Guatemala: Future President Must Avoid Potential Setbacks after 10 Years of Justice Progress

12/06/2019
Press release
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Paris - Guatemala City. Ahead of Sunday’s general elections, FIDH has published a memo highlighting the challenges Guatemala faces in its fight against corruption and impunity and proposing recommendations to address them. The organization calls on the future president to ensure advances in the area of justice in the country and to halt legislative reforms underway that infringe upon and disregard human rights.

Read the memo in English

Investigations into President Jimmy Morales’ family and political party for illegal electoral financing, among other investigations of public employees and business figures, resulted in an alliance of the most conservative sectors of society between the executive branch and those who were negatively affected by improvements in the functioning of the justice system.

This alliance, which includes military personnel involved in serious crimes during the armed conflict and business, political and religious groups linked to acts of corruption, gave rise to what has been called the ‘Corrupt Pact’, which is seeking to reverse the aforementioned advances and prevent the consolidation of a genuine rule of law.

“In just a few years, Guatemala went from being a paradise for criminals to a regional role model in the fight against impunity. The trials of Ríos Montt for genocide and of Otto Pérez Molina and Roxana Baldetti for corruption are prime examples of this. The future president should not allow the recent articulation of the country’s most conservative sectors to put at risk years of work spent on strengthening institutions and the rule of law.”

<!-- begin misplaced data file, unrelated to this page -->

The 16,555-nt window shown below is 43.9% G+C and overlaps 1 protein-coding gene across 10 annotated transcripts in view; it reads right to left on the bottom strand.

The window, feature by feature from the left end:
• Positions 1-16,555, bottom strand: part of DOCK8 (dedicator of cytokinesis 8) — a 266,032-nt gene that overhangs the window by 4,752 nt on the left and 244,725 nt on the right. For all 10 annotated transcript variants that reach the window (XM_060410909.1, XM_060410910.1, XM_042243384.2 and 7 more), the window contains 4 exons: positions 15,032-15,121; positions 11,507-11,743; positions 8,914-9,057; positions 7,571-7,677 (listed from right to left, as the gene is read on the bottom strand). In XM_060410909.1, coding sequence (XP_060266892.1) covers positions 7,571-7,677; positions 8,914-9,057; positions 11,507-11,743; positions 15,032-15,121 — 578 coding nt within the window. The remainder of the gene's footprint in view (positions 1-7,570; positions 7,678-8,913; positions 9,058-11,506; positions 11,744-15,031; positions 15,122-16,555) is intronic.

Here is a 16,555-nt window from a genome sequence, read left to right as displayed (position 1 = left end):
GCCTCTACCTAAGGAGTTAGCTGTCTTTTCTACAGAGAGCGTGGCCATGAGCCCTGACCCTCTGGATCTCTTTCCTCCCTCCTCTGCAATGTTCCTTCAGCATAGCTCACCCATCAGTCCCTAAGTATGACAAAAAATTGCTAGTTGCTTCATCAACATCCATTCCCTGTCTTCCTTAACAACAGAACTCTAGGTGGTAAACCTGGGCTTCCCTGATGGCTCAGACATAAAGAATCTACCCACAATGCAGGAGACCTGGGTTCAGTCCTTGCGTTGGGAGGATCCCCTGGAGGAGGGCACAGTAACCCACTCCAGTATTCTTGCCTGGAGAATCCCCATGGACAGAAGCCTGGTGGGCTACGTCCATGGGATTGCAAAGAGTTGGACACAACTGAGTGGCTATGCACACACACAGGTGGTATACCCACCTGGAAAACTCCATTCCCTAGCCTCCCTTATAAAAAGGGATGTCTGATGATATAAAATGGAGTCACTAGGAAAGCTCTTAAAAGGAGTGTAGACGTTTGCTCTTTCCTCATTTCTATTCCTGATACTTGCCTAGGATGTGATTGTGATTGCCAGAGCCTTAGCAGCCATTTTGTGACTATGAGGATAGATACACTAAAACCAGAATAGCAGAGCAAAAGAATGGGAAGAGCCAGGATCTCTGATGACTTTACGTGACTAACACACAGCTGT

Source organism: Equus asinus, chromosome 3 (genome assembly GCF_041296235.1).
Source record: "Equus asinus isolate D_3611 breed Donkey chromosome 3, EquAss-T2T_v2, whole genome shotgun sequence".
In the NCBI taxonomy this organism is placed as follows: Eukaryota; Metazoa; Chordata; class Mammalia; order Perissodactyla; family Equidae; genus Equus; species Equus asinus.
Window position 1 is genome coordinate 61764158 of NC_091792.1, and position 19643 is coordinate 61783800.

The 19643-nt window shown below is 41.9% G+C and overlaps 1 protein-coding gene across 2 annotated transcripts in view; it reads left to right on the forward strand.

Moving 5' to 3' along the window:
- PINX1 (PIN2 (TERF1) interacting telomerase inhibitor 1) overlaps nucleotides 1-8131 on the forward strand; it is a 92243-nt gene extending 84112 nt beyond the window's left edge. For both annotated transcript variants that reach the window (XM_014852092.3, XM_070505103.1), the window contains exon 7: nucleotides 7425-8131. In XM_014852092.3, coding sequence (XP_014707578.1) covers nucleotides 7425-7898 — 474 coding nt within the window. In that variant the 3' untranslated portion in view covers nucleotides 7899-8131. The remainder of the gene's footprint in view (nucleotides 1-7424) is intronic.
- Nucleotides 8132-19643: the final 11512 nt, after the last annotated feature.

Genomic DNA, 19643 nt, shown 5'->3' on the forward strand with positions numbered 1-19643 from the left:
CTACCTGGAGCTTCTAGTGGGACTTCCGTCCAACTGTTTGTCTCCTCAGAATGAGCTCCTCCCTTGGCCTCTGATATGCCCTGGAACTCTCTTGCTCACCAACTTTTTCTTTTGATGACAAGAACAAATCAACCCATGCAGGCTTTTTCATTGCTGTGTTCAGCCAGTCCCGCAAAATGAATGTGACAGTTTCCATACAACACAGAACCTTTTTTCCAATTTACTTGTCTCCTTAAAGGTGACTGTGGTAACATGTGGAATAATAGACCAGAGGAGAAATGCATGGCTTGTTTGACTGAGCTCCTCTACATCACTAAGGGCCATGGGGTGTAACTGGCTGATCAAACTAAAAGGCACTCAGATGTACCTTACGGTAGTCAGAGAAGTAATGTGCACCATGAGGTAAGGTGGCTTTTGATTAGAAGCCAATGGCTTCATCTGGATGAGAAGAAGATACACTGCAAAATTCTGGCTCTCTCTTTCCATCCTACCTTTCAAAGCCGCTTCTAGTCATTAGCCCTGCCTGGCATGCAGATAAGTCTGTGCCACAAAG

Jimena Reyes, director of FIDH's Americas desk

Much of this progress was achieved through the work of the Commission Against Impunity in Guatemala (CICIG) which, after more than 11 years of intense work (since August 2007), has become a regional model demonstrating how the international community can make essential contributions to local efforts to strengthen the rule of law.

There are three main setbacks that the so-called ‘Corrupt Pact’ is trying to instigate via legislation: 1) silencing, weakening and controlling the independent civil society (through Initiative 5257), which has been a fundamental ally in the strengthening of the justice system and one of the most critical voices against the actions of the aforementioned pact; 2) promoting impunity for criminals, extending amnesty for all crimes committed in the framework of the conflict, including genocide and crimes against the duties of humanity (Initiative 5377), and 3) toughening the criminalization of women who abort and curbing sex education, imposing archaic moral and religious values (initiative 5272).

In light of this, FIDH calls on the person elected president to ensure that these attempted legislative reforms do not come to fruition and to join efforts to strengthen oversight preventing the use of illicit electoral financing.

Read the full memo below:

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